Wednesday, March 04, 2015

One Man and Two Cultures

“Everybody is bound by a tradition. I am bound by two.”
Zao Wou-ki

When viewed by Western eyes the paintings of Zao Wou ki are seen as prime examples of Lyrical Abstraction, the primarily French response to America’s Abstract Expressionism, whereas Chinese eyes see a landscape imbued by the most important of traditional Chinese painting’s six canons the “rhythm of Life.”

As The gallery owner, Pascal de Sarthe told the Independent newspaper “His original contribution to modern Chinese culture positioned him as a leading figure of the postwar generation. His paintings were not simply abstract, they expressed thoughts and feelings."

A descendant of the Song Dynasty, it is said that as a child Zao studied Calligraphy for two hours a day. In his teens Zao attended the School of Fine Arts in Hangzhou and upon graduation became one of their drawing teachers. When Zao was 28 he traveled to Paris for further study, the success of the communist revolution in his home country saw it become a permanent move.

Whilst there Zao came under the spell of Swiss artist Paul Klee, about whom he has said "How could I be ignorant of this painter whose knowledge and love of Chinese painting is so obvious? From these small signs drawn on a ground with a multitude of spaces, a dazzling world emerges." Six years later and Zao found his own voice, although initially it was one that avoided his Chinese heritage.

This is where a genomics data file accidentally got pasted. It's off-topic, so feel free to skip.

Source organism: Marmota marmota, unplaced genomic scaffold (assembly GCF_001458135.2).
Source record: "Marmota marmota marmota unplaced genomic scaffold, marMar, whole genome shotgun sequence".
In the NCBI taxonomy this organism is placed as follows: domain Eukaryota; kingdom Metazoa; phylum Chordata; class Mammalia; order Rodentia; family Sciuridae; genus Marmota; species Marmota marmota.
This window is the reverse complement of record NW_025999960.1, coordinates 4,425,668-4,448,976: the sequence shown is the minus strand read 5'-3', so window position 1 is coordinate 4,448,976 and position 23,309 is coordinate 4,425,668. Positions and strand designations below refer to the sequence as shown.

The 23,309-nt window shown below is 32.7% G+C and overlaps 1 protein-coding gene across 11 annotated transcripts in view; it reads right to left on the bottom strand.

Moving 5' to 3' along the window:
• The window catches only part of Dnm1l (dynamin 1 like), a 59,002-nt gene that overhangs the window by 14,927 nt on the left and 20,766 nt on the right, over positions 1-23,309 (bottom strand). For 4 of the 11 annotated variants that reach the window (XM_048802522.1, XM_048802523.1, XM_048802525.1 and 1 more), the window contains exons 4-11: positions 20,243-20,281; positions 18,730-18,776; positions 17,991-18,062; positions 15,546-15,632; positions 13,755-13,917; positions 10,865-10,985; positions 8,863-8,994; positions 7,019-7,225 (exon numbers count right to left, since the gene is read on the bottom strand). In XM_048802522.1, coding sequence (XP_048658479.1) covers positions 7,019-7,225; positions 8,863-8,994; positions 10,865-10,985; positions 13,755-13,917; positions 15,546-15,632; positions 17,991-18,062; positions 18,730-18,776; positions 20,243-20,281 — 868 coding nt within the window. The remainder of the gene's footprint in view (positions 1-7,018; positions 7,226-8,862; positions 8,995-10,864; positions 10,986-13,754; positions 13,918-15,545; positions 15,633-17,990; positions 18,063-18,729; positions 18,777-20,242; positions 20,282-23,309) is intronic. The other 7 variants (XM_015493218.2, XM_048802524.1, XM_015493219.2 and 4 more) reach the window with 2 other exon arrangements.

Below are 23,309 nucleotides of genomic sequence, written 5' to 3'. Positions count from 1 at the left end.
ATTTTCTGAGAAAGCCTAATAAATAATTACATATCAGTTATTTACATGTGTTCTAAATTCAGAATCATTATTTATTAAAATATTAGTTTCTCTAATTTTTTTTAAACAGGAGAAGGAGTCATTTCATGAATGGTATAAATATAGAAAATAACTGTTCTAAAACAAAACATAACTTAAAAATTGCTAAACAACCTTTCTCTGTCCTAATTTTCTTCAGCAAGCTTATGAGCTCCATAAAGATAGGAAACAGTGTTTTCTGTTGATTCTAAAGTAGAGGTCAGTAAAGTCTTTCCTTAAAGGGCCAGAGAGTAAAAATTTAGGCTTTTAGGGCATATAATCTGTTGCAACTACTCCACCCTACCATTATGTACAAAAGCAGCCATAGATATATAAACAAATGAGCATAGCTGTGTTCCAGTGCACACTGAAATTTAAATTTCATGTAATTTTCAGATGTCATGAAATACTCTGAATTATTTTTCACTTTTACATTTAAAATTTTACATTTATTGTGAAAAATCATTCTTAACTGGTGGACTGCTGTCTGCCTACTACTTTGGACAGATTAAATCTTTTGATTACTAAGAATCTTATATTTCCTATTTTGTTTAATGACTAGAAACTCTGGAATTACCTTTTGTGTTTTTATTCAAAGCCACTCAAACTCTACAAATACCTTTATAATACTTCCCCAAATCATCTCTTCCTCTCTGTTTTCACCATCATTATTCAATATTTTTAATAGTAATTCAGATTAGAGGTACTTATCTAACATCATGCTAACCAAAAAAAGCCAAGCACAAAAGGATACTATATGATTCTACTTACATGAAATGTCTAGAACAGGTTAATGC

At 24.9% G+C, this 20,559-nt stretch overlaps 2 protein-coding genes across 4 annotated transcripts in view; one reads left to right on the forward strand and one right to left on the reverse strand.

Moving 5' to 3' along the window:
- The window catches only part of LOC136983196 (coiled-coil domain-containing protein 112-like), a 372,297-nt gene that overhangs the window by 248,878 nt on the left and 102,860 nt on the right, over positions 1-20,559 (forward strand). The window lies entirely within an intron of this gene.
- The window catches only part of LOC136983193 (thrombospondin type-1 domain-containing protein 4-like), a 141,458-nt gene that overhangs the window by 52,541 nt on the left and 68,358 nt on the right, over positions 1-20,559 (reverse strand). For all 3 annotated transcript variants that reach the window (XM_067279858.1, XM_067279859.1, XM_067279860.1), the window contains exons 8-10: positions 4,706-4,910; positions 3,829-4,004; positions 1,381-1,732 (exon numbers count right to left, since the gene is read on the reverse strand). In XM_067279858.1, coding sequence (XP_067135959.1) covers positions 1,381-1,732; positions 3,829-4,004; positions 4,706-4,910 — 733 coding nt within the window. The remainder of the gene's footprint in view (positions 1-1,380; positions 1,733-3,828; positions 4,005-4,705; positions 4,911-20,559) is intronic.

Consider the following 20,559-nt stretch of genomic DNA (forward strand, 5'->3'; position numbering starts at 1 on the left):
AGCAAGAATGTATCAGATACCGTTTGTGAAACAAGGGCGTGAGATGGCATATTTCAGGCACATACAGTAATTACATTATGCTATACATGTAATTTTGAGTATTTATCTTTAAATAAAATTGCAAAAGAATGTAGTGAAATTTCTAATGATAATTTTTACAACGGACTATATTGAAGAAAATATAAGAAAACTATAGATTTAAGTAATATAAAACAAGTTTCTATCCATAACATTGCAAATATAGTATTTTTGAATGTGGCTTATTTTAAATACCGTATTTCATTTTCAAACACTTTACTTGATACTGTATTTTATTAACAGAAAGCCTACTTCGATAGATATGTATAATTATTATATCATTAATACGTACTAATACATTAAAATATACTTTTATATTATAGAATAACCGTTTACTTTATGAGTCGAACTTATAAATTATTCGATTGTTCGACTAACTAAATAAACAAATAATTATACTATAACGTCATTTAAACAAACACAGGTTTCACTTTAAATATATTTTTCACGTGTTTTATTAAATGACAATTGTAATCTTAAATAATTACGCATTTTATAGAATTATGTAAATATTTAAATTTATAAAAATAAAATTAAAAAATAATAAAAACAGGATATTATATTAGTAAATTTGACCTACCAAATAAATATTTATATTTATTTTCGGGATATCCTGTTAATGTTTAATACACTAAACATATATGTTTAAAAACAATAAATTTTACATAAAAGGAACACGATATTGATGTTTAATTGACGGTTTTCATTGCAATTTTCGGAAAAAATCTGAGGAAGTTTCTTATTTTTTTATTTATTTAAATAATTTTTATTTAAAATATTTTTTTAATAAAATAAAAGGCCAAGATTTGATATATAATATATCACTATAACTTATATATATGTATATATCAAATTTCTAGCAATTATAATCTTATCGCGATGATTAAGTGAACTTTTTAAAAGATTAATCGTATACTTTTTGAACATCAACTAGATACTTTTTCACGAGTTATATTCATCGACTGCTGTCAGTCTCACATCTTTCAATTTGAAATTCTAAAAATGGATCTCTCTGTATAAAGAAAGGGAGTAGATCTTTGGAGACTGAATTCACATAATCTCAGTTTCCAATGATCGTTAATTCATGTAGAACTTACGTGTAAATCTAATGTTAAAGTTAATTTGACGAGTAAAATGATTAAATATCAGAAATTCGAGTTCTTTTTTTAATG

The death of his second wife, Chan May-Kan, saw Zao incorporate his Chinese roots into his work, first as ink paintings and then later in his oil paintings. "As I spread out those stains, life became easier to live and the pleasure of those gestures prevailed on the traces of my memory," he said.

With a given name that translates as “no boundaries,” Zao combines the two aesthetics into his work. But as he told CNN’s Julia Grimes "French thought and Chinese thought are not the same. It's hard to translate between them. Sometimes you must wear yourself out trying to understand. Painting must express these feelings."To which he has wryly added “It was harder than learning English.”

Now commanding prices in the millions when his works come to auction Zao’s reputation as an artist of note is secure even with his straddling of two disparate cultures. As he said in a 1961 interview “I have gradually rediscovered China; it has affirmed itself as my deeper personality. Paradoxically, perhaps, it is to Paris I owe this return to my deepest origins.”

An exhibition of his ink and watercolor paintings will be on show at Hong Kong’s de Sarthe Gallery from the 12th of March to the 11 of April.

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